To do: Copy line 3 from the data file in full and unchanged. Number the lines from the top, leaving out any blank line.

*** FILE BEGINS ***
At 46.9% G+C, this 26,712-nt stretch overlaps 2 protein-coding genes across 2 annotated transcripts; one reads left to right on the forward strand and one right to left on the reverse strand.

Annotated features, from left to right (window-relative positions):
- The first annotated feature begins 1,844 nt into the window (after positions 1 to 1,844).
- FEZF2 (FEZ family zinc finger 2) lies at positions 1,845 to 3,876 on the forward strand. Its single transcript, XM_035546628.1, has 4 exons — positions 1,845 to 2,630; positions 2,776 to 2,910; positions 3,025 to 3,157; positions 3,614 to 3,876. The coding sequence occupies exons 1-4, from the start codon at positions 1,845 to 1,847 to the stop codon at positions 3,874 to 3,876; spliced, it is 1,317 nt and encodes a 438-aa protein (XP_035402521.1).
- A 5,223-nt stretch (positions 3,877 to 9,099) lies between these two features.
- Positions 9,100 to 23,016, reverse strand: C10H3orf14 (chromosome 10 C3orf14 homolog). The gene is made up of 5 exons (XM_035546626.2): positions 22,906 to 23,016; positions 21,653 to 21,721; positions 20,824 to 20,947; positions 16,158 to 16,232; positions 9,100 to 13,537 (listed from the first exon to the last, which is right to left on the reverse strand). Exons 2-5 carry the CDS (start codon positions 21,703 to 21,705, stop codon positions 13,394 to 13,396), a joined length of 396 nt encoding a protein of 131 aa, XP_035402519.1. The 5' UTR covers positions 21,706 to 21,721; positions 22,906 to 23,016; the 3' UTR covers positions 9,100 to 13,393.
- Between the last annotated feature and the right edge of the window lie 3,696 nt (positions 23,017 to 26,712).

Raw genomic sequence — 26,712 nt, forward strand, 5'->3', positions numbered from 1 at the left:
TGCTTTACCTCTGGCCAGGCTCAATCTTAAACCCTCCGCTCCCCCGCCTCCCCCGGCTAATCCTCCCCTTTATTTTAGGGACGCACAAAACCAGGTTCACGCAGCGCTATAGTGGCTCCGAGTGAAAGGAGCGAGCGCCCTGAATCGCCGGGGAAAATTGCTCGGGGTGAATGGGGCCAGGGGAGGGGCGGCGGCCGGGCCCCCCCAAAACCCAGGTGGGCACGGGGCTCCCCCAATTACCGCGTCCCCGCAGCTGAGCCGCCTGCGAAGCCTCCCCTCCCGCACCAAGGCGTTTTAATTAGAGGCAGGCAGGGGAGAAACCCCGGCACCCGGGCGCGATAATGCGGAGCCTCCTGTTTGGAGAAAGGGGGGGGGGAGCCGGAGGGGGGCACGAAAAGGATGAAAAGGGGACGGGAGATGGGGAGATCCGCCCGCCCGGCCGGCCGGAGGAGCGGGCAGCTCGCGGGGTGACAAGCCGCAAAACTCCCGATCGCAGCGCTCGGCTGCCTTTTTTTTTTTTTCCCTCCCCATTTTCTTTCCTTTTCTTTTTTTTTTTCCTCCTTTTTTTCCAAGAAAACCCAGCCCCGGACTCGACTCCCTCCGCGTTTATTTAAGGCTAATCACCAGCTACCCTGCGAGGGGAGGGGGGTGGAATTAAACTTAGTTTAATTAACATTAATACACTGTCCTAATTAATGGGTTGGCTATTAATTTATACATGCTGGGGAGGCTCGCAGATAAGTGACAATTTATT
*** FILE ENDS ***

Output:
- The first annotated feature begins 1,844 nt into the window (after positions 1 to 1,844).